Frodo goes to Mount Doom. Kerouac drives across the United States. Huck Finn rafts down the Mississippi. But where are the girl and women adventurers? Where are the books and movies about female-led quests?
As Vanessa Veselka points out in a very dark American Reader article, popular images of women on the road are few, far-between, and more often than not, end in tragedy. I wasn’t sure about Veselka’s argument, until I did this thought experiment: When you think of a woman hitchhiking, do you think of her as having an adventure, or tempting fate?
Veselka argues that the lack of women adventurers in popular media has real-life consequences. She speaks from her own experience as a hitchhiker, where the people she met had no positive image of her experience.
They had no epic character to whom to compare her. She wasn’t Huck Finn, or Odysseus — she was just a lost girl at the mercy of the world.
She was not seen as having agency, as being in control of her own experience, only as a potential victim. This is not to say that she was never, or could never, become a victim — but the lack of positive stories to which other people could relate her experience made it more likely.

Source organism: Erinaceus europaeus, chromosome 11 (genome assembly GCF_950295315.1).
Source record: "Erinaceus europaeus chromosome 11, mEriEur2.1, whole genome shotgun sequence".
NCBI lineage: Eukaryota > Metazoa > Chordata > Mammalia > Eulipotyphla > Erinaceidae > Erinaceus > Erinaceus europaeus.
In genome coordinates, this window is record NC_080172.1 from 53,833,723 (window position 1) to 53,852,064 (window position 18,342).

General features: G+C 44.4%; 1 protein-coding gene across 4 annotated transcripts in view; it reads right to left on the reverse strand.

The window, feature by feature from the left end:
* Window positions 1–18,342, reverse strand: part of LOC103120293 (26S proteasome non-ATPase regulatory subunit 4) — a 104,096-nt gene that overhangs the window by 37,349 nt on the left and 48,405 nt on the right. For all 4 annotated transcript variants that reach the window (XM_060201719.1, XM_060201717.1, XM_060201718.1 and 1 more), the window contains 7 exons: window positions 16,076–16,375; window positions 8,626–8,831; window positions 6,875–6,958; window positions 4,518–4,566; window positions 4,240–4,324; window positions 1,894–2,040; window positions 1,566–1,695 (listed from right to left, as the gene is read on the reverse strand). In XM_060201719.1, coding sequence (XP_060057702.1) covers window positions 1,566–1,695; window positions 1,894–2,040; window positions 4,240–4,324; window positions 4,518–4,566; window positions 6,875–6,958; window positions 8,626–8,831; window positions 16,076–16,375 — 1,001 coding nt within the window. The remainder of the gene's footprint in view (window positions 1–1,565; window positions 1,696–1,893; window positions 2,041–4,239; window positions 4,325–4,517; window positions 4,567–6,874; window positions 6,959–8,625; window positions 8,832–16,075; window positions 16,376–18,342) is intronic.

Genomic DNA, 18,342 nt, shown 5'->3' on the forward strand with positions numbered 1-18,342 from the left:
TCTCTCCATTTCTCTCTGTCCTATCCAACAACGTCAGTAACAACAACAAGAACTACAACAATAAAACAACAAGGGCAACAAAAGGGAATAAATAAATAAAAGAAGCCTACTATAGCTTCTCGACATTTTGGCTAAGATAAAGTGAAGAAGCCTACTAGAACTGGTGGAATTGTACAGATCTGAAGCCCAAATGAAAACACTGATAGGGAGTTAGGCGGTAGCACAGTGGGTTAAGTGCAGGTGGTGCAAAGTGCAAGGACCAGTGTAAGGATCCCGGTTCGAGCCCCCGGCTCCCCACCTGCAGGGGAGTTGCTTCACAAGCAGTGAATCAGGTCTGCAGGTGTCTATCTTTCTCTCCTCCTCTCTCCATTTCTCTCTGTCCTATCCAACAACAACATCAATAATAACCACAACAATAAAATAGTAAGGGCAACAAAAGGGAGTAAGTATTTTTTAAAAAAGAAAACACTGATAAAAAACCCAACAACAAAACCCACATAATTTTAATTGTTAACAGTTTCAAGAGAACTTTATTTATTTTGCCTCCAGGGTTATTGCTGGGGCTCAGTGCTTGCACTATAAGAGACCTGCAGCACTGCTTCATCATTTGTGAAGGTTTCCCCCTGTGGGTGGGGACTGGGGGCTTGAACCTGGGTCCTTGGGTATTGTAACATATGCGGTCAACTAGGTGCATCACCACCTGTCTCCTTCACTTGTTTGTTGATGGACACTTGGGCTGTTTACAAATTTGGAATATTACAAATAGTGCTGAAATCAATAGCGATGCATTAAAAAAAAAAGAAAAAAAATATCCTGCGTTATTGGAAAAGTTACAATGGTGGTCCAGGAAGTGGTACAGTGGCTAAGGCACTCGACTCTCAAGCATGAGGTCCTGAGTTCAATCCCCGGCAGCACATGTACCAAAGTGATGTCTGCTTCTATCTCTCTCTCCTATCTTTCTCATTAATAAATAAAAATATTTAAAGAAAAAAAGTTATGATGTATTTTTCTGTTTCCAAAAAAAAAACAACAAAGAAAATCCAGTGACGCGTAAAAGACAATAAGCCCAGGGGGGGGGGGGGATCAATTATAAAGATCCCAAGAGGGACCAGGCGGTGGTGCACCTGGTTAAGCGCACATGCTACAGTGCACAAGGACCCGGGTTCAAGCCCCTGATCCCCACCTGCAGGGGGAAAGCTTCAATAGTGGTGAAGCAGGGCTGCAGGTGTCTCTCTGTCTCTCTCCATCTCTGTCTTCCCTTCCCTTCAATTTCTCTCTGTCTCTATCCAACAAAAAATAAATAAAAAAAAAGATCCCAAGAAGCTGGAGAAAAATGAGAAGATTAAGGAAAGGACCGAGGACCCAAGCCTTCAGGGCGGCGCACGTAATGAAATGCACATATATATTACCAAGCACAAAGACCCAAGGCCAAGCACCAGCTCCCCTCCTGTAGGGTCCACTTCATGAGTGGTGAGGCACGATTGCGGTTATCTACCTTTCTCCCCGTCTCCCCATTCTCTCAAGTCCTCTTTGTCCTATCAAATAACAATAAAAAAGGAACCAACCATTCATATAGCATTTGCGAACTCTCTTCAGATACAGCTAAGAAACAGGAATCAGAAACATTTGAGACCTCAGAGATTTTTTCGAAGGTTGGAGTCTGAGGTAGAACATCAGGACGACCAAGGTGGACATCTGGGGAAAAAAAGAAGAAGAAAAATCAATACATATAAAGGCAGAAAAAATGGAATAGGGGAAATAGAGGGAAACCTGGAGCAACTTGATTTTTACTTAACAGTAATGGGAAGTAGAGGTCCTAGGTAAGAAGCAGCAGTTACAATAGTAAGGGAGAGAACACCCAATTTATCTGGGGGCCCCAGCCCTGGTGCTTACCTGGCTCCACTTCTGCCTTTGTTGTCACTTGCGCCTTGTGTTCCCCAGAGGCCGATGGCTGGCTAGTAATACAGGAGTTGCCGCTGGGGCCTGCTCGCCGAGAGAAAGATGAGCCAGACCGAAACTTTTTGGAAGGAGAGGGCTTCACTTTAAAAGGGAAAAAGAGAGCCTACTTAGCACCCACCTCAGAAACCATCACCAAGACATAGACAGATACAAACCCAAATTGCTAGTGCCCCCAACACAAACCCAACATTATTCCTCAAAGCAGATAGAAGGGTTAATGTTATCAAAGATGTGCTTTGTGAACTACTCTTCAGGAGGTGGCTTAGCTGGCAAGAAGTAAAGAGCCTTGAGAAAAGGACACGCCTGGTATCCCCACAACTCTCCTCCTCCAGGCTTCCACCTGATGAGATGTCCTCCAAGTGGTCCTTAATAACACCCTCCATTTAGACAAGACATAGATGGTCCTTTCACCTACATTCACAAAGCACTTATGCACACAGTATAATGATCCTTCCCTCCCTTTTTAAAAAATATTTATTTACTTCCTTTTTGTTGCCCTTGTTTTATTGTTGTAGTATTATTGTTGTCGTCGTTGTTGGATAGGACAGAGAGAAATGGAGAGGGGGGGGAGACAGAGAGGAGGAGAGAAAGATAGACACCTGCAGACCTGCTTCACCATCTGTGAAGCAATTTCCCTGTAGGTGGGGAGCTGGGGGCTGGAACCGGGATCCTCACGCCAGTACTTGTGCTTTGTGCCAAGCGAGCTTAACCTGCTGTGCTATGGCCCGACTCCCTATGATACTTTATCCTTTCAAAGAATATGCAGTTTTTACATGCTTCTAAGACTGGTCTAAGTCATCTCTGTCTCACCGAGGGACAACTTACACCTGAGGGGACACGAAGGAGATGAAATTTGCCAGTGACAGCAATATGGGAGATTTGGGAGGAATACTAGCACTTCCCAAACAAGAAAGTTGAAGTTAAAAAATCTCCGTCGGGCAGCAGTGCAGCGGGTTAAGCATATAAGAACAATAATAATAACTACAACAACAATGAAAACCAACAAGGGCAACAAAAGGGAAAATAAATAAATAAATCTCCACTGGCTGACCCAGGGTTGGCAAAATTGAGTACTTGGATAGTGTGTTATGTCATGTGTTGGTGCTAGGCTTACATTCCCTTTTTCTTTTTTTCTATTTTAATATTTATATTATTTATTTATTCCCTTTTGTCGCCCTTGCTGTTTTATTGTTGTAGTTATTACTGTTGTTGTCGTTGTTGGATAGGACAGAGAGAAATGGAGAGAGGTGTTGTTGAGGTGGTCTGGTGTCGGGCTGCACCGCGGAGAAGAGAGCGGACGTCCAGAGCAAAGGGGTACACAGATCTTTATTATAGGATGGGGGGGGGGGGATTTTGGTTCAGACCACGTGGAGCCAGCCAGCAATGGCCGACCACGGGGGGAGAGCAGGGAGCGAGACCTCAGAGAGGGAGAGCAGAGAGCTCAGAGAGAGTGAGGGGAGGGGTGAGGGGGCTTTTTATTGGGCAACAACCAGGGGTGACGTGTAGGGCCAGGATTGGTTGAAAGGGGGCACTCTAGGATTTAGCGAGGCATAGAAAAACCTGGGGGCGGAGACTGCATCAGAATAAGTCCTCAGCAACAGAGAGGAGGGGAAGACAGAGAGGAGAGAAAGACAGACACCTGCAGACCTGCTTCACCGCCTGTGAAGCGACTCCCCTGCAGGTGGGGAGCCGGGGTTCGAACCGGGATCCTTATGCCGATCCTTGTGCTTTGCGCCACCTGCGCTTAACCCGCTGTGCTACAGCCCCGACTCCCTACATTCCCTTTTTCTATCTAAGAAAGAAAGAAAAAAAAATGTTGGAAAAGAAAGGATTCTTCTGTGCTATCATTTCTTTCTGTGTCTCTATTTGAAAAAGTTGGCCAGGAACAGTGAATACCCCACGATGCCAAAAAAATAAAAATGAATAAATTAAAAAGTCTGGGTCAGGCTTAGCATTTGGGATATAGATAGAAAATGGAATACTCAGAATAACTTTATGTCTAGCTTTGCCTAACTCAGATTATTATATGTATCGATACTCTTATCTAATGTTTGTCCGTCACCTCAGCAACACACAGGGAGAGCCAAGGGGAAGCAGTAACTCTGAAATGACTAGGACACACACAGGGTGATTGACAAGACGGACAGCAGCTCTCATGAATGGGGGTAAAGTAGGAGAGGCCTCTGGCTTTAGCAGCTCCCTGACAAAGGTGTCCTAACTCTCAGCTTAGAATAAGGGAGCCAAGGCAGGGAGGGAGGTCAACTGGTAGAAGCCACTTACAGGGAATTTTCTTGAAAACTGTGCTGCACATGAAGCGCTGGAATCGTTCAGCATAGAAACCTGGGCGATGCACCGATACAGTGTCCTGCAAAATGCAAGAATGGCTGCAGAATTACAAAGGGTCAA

As she says, “During my travels I had literally thousands of interactions with people’s ideas about what I was doing with my life, but almost none of them allowed for the possibility of exploration, enlightenment, or destiny.”
No matter what her real goal might have been, other people only saw her as stupid for having stepped out her door, and as lucky for having escaped violence and tragedy for as long as she had.
Veselka mentions a few stories that do involve female travelers, including The Wizard of Oz, and one that immediately popped to my mind, Tom Robbins’s Even Cowgirls Get the Blues. I did some searching, to see if I could find any others — with mixed results.
I found lists of real-life female adventurers, which mostly contained women whose accomplishments have sadly not become legendary. I googled “female hitchhiker” — the first result was a Wikipedia article titled, “Vanishing hitchhiker.” It’s telling that perhaps the most well-known female adventurer, Amelia Earhart, is known not only for her daring feats of flight, but also for having mysteriously disappeared.
We need more books, more movies, more media in general about girls and women who go out into the world to seek their fortune — and succeed. We need them because we need other people to see us, and to see ourselves, as people who control our own destiny — as people to whom the world is a playground, not a trap.
Sasha Albert holds a Master’s degree in Gender and Sexuality from the University of Amsterdam, and participates in reproductive health and justice activism in the Boston area.